Airbus has delivered its 10,000th plane – something that few imagined as the first one entered service over 40 years ago. The company has gone from awkward European collaboration to market leader.
The ceremony took place at Airbus’ main base in Toulouse, France. The long-range wide-body A350 XWB – the company’s latest model – was handed over to Singapore Airlines. The carrier is one of Airbus’ key customers, being the first to fly the A380 superjumbo in 2007.
“It’s a a special day for us,” Airbus spokesman Stefan Schaffrath said.
The ceremony, which has been in the planning for months, marked nearly half a century of European cooperation in aviation. Airbus began in the late 1960s as a French-West German-British collaboration to build an advanced widebody twin-engined passenger airliner, the A300.
“At the beginning, Airbus was a very complicated conglomerate that entered the market with a niche product” aerospace analyst Wolfgang Donie said.
This came about after the individual countries’ manufacturers had failed to come up with airliners that could challenge those made by US companies, particularly Boeing and McDonnell-Douglas – even though Europe had often held a technological lead.
The first jetliner in commercial service had been the British de Havilland Comet in 1952, but a series of crashes blamed on metal fatigue effectively ceded the market to Boeing, with its 707, and Douglas, with its DC-8.
By combining their efforts, the European manufacturers reasoned, they could avoid another debacle like the Comet – and pool their engineering and marketing resources to make a more competitive product.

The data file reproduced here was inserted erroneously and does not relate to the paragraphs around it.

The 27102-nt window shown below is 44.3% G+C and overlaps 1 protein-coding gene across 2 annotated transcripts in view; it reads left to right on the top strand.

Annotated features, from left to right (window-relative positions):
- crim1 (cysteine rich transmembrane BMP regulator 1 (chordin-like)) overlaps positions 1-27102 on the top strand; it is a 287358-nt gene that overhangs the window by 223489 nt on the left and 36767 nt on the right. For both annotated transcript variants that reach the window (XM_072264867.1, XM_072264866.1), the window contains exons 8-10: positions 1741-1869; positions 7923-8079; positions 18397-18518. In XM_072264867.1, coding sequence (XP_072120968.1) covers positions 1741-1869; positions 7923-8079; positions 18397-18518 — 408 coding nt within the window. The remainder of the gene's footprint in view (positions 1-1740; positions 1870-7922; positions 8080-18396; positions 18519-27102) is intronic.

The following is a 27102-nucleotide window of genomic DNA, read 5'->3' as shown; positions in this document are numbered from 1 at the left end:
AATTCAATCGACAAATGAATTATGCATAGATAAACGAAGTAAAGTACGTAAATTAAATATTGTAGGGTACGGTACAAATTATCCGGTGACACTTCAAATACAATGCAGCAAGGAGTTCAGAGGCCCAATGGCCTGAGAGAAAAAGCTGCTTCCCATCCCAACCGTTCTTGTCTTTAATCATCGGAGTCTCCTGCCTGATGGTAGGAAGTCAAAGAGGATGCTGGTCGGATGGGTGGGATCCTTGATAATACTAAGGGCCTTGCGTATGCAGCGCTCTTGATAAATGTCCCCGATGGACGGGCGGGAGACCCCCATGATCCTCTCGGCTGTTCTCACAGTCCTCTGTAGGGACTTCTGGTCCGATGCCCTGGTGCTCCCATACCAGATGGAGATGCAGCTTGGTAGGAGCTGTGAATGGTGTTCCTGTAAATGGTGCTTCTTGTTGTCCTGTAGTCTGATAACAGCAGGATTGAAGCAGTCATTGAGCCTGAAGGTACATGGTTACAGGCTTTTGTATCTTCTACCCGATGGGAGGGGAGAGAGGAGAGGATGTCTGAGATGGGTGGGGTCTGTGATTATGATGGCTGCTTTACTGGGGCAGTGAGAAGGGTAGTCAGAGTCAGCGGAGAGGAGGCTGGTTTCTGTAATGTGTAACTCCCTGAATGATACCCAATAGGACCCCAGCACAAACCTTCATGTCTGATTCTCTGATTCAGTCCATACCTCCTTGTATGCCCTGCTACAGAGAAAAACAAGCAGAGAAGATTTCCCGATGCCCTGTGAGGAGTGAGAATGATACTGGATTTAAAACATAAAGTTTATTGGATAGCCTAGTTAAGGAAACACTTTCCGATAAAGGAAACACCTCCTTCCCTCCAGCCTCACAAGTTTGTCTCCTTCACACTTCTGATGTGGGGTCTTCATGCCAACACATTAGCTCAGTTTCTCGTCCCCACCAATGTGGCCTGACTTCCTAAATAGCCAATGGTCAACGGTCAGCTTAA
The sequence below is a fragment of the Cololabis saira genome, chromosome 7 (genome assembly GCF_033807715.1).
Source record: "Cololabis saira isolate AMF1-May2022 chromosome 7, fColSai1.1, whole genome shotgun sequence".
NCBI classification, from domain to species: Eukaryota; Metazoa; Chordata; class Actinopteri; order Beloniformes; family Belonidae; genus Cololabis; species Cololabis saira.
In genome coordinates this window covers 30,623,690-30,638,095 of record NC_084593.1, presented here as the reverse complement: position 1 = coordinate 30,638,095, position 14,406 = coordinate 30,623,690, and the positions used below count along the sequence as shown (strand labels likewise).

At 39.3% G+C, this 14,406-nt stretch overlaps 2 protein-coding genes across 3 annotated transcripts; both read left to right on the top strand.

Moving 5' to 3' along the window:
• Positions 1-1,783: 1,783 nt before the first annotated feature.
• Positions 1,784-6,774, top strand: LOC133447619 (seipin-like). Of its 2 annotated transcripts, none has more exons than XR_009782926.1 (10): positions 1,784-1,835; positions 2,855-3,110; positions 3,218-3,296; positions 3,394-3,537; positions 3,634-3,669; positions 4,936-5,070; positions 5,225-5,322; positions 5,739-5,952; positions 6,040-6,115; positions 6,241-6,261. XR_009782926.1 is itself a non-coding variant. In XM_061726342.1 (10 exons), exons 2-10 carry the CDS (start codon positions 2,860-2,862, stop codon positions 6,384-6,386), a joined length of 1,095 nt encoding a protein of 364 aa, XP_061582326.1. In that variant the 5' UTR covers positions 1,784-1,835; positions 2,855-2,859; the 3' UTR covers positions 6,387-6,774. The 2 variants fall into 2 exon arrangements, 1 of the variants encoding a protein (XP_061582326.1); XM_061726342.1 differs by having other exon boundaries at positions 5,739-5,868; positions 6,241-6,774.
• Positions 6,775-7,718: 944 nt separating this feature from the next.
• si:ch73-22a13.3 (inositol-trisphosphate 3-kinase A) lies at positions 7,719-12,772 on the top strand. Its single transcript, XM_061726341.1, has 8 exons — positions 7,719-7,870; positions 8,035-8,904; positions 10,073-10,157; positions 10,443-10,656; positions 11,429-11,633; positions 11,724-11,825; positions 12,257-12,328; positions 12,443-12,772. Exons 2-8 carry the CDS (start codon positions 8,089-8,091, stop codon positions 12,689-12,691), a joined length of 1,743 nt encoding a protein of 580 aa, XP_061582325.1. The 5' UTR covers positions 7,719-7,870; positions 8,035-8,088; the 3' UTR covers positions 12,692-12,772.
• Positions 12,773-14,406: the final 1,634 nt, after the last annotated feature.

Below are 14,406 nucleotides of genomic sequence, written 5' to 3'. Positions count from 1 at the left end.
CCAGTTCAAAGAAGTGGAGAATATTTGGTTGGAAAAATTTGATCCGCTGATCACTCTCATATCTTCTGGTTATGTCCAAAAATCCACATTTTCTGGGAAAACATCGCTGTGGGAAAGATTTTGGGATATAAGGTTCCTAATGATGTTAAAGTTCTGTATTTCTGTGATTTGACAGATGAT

The A300 made its commercial debut in 1974. It sold slowly at first in a market in which it was not clear whether the future lay with supersonic aircraft, like the Franco-British Concorde, or larger three- and four-engined planes like the Douglas DC-10, Lockheed TriStar and Boeing 747. It was almost canceled – but the twinjet design ultimately proved a success, causing Boeing to launch a competing model, the 767, which first flew in 1982.
A shorter version, the A310, followed. Among its customers were East Germany’s state airline Interflug.
But it was the narrowbody A320 series, launched in 1987, that turned Airbus into Boeing’s main rival, eating into sales of the Boeing 737, which Boeing had then chosen to update, rather than replace. Around 7,000 of the planes are now in service – accounting for the vast majority of the company’s sales.
The success of the A320 allowed Airbus to greenlight the larger A330 and A340 planes that would compete with the Boeing 777, and ultimately the A380 superjumbo, larger than Boeing’s venerable 747.
Despite generating widespread publicity, the A380 has failed to recoup the billions it cost to invest, with demand for giant aircraft limited to a small number of routes. It was not Airbus’s only expensive misstep – the A400M military transporter has been plagued by delays and cost overruns and technical problems.
The A350 XWB was almost another misstep – when Boeing launched its high-tech 787 Dreamliner, Airbus’s response was simply to offer an improved version of its existing similar-sized A330. Airlines balked, demanding an all-new design – and Airbus went back to the drawing board, making a plane similar to, but slightly wider than, the 787 (the XWB stands for “extra wide body”).
The A350 has been a huge success for Airbus, with more than 800 orders so far – although fewer than the nearly 1,200 orders for the 787.
Ironically, Airbus later offered an improved version of the A330 anyway – the A330neo – which has attracted nearly 200 orders, drawn by its lower cost.
10,000 down, 7,000 to go
These planes add to Airbus’s backlog of nearly 7,000 aircraft. But the vast majority – around 5,500 – are its bread-and-butter A320-series jets. Airbus delivered 462 planes in the first nine months of 2016, meaning most customers have a long wait.
Sometimes too long – last week, Qatar Airways announced it would place a huge order with Boeing after delays in deliveries of the latest-generation Airbus A320neo. Boeing had been trailing Airbus in orders this year.
But for now, the celebrations in Toulouse are overshadowing any turbulence.